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Tags: troy nehls | pelosi | manger | capitol police | democrats

GOP Congressman Says Capitol Police Illegally Entered His Office, Took Photos

Troy Nehls
Rep. Troy Nehls, R-Texas. (Kevin Dietsch/Getty Images)

By    |   Tuesday, 08 February 2022 04:36 PM EST

Republican Texas Rep. Troy Nehls said Tuesday that Capitol Police officers illegally entered his office on Capitol Hill and took photographs as part of an investigation into his legislative work.

"This goes much deeper than an unethical entry into my office by Capitol police," Nehls said in a statement Tuesday. "This is a violation of Members' right to speech and debate, as well as a 4th Amendment violation. Could you imagine leaving your front door open and police officers enter your private home, take pictures of the inside, and then open an investigation based on those pictures?"

According to Nehls, a Capitol Police officer entered his office on Nov. 20, 2021, after finding his door open.

Instead of making sure the office was "cleared" of any danger and leaving, the officer photographed confidential documents relating to a pro-law enforcement bill Nehls was working on regarding the quality of body armor for police, Nehls' statement said.

Nehls said the agency then "opened an investigation" into the material, passing it up in the chain of command to the intelligence division with a report and analysis identifying the material as "suspicious writings."

He said that the following Monday, Nov. 22, three plain-clothes officers went back to the office and questioned one of Nehls' staff about the photo, which Capitol Police Chief Thomas Manger later told Nehls the agency viewed as a "veiled threat" against the Congressman.

"After communicating with Chief Manger, it became clear that my office was under investigation and surveillance by USCP," Nehls said. "We were the 'threat.' If Capitol Police had spent this much time investigating Jan. 6 as they did investigate my private legislative materials, Jan. 6 would not have happened."

In a statement on Nehls accusation Tuesday, Manger called the officer that first entered the office "vigilant" and said he acted correctly by taking photographs to document the incident.

"The United States Capitol Police is sworn to protect Members of Congress. If a member's office is left open and unsecured, without anyone inside the office, USCP officers are directed to document that and secure the office to ensure nobody can wander in and steal or do anything else nefarious," Manger said in the statement. "The weekend before Thanksgiving, one of our vigilant officers spotted the Congressman's door was wide open. That Monday, USCP personnel personally followed up with the Congressman's staff and determined no investigation or further action of any kind was needed. No case investigation was ever initiated or conducted into the Representative or his staff."

The incident, however, has led to a letter sent Tuesday by several GOP lawmakers to House Speaker Nancy Pelosi, D-Calif., who oversees the agency, and Rep. Zoe Lofgren, D-Calif., chairman of the Committee on House Administration, asking about the tactics the Capitol Police are using against Republican lawmakers, and information disclosed in a recent Politico report that the agency is "monitoring" them by documenting the backgrounds of who they are meeting with.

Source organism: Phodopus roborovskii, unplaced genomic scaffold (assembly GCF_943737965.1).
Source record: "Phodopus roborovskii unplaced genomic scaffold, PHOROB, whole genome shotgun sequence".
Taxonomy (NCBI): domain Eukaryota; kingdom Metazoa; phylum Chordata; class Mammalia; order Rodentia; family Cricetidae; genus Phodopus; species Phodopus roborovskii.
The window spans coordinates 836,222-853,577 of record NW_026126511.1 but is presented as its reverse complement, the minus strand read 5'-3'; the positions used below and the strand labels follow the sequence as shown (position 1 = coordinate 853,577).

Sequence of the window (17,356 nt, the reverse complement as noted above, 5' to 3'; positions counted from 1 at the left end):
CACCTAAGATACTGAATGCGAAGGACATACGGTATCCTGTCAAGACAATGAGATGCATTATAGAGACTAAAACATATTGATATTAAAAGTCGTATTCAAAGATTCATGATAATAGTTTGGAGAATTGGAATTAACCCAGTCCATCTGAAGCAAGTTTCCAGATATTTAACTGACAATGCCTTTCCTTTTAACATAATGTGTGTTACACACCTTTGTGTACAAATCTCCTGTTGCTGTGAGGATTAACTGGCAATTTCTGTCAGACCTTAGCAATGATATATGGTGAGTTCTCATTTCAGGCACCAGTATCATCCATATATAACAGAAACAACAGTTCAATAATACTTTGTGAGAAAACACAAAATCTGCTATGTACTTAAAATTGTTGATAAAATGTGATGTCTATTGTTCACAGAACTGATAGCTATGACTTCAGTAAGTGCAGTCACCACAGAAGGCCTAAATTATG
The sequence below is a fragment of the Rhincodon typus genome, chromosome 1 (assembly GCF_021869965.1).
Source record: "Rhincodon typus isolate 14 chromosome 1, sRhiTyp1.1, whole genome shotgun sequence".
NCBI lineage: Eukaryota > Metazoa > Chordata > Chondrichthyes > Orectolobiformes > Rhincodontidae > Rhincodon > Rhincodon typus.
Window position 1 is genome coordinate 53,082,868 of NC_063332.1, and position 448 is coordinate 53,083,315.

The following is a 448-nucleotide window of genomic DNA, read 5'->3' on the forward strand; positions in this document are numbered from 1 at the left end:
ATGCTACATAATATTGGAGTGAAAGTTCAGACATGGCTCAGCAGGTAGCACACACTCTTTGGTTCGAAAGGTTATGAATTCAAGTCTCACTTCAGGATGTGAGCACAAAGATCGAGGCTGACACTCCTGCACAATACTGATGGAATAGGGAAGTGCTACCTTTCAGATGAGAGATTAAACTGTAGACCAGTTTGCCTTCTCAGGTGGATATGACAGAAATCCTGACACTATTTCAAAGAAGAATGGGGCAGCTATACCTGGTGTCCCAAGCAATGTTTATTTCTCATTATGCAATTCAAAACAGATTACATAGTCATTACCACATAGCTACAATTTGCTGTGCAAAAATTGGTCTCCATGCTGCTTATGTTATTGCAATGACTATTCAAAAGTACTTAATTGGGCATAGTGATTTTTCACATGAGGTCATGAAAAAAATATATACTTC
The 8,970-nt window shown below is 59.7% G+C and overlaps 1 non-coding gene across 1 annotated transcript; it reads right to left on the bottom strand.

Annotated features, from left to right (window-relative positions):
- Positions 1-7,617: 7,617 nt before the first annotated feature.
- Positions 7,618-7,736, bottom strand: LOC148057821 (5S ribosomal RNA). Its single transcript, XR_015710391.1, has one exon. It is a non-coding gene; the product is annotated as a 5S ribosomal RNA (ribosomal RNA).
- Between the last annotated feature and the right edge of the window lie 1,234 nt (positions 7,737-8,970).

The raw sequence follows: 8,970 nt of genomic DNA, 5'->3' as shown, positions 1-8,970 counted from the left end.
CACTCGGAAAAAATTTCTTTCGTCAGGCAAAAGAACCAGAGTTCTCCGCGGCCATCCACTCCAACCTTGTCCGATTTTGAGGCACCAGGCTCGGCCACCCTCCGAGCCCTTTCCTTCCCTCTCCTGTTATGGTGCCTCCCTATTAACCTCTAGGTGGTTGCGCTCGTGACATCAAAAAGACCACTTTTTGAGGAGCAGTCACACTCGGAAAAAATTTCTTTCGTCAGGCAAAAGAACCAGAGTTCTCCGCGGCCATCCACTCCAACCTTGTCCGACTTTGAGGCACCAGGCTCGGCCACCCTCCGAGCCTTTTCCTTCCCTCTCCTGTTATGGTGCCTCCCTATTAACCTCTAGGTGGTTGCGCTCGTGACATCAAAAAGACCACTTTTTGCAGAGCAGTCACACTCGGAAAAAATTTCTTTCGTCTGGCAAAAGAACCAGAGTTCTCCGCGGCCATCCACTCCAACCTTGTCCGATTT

"The recent Politico report that U.S. Capitol Police have been monitoring Members of Congress, their staff, constituents, and supporters raises serious constitutional concerns," the letter said. "We request that the Committee on House Administration immediately open an inquiry into these allegations."

According to the Jan. 24 Politico story, the new tactics come following the protest and riot at the Capitol on Jan. 6, with Capitol Police now examining the social media posts, and the backgrounds of people meeting with the lawmakers, although they are not suspected of committing any crimes.

Five people died during and in the immediate aftermath of the protest and riot, including Ashli Babbitt — who was shot and killed by Capitol Police — and officer Brian Sicknick, who suffered a stroke and died the next day.

"Whatever they think that sounds like for security, it sounds dangerously close — if not already over the line — to spying on members of Congress, their staff, their constituents and their supporters," Rep. Kelly Armstrong, R-N.D., a former criminal defense attorney told Politico. "Anybody involved with implementing this without making it known to the actual members of Congress should resign or be fired immediately, and I’m not big on calling for resignations."

Nehls said he wants an investigation into the matter by the Capitol Police Inspector General, a request he said was accepted by the agency.

"Capitol Police leadership have put a target on my back, but my work in exposing the security failures on Jan. 6, the death of Ms. Babbitt, and the sham investigation into the events of Jan. 6 will not be deterred."

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Republican Texas Rep. Troy Nehls said Tuesday that Capitol Police officers illegally entered his office on Capitol Hill and took photographs as part of an investigation into his legislative work.
troy nehls, pelosi, manger, capitol police, democrats
Tuesday, 08 February 2022 04:36 PM
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